I quaffed the whole jar and then asked, “Is this water safe… bottled?”

Cruisin’ on a Sunday afternoon

“Oh no sir, good water, not bottled,” he assured me, pointing to an earthenware vessel in the corner. I detected a slight head bobble.

It was Monday. We’d be home Wednesday. I prayed that any intestinal distress would be deferred for at least 48 hours.

Now that’s an infinity pool

The journey home was a two-day endurance test. To avoid a nation-wide general strike and highway blockade brought on by the demonetization of the rupee, we left for Cochin airport at 5 a.m. for our flight back to India’s capital. We then had a half-day layover in Delhi before a 14-hour flight to Toronto.

So long Kerala!

As we searched for the Calgary departure gate at Pearson International, a hubbub emerged from the Air Canada first-class lounge. A guy was bellowing to his wife, “Okay, okay, we’ve done India. Where’da ya want go next. I say we see Belize.” It was Joe Tourist.

We hurried by.

It was tough navigating the icy road home from Calgary. On arrival in Red Deer, unable to keep eyes open, we collapsed into bed at noon. Before passing out I turned to Florence and said, “Oh my god, we’re going to Belize next year. Do you think we might run into that Joe Tourist guy again?”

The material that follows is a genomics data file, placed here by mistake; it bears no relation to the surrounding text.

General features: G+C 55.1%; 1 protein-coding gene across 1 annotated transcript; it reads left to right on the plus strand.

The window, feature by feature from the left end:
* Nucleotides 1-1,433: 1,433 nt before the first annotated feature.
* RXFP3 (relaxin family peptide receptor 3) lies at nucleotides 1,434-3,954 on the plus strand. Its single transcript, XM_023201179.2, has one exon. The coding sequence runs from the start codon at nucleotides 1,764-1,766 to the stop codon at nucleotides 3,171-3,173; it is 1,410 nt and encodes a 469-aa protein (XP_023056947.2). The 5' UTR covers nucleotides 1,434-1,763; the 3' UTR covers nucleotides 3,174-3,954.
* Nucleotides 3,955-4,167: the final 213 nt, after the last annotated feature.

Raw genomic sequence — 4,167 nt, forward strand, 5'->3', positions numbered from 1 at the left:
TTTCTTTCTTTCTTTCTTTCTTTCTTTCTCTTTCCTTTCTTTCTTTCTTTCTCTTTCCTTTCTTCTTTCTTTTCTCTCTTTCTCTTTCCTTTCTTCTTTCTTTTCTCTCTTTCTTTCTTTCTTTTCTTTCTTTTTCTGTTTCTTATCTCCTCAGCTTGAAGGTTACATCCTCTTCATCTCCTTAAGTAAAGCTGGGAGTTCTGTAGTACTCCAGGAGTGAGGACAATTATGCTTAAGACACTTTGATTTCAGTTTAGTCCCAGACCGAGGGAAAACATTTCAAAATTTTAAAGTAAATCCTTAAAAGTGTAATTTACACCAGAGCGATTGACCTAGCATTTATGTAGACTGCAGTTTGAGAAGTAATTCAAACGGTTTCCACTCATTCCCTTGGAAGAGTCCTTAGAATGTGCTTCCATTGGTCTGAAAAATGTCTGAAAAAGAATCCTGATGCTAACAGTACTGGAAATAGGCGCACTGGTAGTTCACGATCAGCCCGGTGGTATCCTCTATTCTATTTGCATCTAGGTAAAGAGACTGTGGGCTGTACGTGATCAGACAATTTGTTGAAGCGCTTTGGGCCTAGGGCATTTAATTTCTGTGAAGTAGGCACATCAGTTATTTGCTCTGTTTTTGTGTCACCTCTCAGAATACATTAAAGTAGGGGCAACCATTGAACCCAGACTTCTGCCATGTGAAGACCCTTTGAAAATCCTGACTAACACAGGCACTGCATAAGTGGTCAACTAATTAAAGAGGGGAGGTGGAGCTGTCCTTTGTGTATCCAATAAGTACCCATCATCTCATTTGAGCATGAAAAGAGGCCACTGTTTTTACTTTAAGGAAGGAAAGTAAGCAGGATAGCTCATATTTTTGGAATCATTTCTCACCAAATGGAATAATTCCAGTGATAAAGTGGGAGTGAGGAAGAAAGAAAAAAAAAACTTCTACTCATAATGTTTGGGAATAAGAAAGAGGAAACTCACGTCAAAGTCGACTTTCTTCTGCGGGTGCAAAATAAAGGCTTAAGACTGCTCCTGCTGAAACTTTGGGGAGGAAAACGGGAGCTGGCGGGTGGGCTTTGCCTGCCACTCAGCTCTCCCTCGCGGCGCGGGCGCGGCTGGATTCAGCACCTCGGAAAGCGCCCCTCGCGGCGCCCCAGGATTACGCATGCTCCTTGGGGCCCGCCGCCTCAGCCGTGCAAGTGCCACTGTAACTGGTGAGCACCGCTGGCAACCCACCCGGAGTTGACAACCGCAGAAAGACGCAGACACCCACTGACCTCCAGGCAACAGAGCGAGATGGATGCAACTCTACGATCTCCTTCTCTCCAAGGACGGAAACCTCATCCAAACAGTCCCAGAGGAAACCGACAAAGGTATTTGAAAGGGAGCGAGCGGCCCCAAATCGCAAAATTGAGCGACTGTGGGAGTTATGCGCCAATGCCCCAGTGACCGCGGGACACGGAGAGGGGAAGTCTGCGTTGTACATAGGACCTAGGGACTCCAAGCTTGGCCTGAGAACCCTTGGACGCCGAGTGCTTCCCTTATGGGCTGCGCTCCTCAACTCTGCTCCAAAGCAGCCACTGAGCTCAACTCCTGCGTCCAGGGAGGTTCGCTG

“You never know,” she said. ”It’s a small world.”

Thanks to Rod Kennedy and Kennedy Wealth Management and Ing and McKee Insurance for helping to make this series possible.  Please support them.

 

If you go: Explore India from Vancouver B.C. (www.exploreindia.ca) capably and professionally handled all aspects of our private month-long tour – air and land travel, hotels, meals, guides, drivers, entrance fees and activities – for one all-inclusive price.

 

 

Here’s are Parts 1-3 of Gerry’s series on India.

“India? Are you nuts?” Join Gerry for Part 1 of his series on India.

India Part 2- Terrific photos! Experience the Taj Mahal and Ganges with Gerry Feehan

Join Gerry for a wild ride through the Slums of Mumbai Pt. 3 of a 4 part series

We hope you enjoyed The spices of Kerala.  Click here are more travel stories.